June 19, 2012

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Pakistan High Court ousts Prime Minister

Pakistan’s Supreme Court disqualified the country’s Prime Minister today, and retroactively fired him from his post. Prime Minister Yusuf Raza Gilani was convicted of contempt of court in April for not following a judicial order to seek a Swiss  probe into possible money laundering by Pakistan’s President, Asif Ali Zardari. The President and his late wife, Benazir Bhutto, have long been accused of washing state funds through Swiss banks. The high court, led by Chief Justice Iftikhar Chaudhry, ordered Zardari to appoint a new Prime Minister as soon as possible.

Hunger striking Palestinian athlete wins release from Israeli prison

Late yesterday, Israeli prison officials agreed to release a jailed Palestinian athlete who fasted for nearly three months to protest nearly three years in detention without charge. Rami Almeghari reports.  Mahmoud Sarsak’s lawyer told his family that Israel agreed to free their son by July10th, 2012. Sarsak is a football player and student. Israel says he is a member of the Islamic Jihad, Sarsak denies the claim. He was detained in 2009 at the Israeli checkpoint of Eritz, while en-route to the West Bank to join the Palestinian National football team. He was held on the basis of secret evidence as a so-called  “enemy combatant” and has never been charged. Sarsak’s brother Ehmad says he has frequently lost consciousness as is having vision difficulties, but as part of the agreement he will receive medical care until his release. “In return, Mahmoud will stop fasting and start eating as usual.” According to Palestinian, Israel holds 4700 detainees. Approximately 300 of them are held under administrative detention and without charge. Rami Almeghari, Free Speech Radio News, Gaza.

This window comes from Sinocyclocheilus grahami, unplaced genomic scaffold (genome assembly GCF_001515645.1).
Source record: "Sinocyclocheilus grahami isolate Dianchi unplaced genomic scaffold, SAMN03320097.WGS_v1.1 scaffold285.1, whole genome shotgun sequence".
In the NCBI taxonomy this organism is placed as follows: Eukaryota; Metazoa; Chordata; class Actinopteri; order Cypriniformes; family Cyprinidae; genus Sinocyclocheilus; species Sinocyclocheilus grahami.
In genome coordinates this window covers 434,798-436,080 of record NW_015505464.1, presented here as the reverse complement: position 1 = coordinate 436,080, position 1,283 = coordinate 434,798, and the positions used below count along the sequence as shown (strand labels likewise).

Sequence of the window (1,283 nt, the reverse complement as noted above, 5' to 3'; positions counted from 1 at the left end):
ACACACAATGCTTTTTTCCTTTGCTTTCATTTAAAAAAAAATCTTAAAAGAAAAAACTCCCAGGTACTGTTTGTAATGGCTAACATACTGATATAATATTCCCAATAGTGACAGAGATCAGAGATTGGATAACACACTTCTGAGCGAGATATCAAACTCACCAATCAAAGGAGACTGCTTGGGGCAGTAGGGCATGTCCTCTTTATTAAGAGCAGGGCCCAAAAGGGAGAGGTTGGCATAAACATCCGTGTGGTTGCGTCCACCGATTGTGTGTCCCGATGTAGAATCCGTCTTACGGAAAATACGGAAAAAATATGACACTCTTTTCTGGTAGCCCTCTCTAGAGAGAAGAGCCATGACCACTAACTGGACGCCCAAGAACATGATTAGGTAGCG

Humanitarian aid group says Sudanese refugee situation dire, almost out of water

More than 110,000 people have fled fighting in Sudan’s Blue Nile state, most of them elders, women and children.  According to Doctors Without Borders, the most vulnerable 20,000 are still on the road,  making their way toward an unfinished camp in South Sudan. The refugees  have been traveling for weeks, some for months, often with only bark and leaves to eat.  Emergency Coordinator, Voitek Asztabski, says their living conditions are appalling. “MSF is providing water in the amount of 7.5 liters per person per day, at this ration we will be running out of water in about 9 days.” Asztabski calls the situation critical, with doctors treating between two hundred and three hundred patients a day, and seeing death from dehydration on an almost hourly basis. The group is calling for an increase in international support including treated water, refugee relocation and road improvements.

Rep. Markey calls proposed border zone a “drone zone”

The US  House is set to vote this week on a package of land use bills. One of them would create a 100 mile zone along country’s land borders. But a coalition of Environmental, Latino, and Citizen rights groups are against the measure. Ness Smith-Savedoff has more.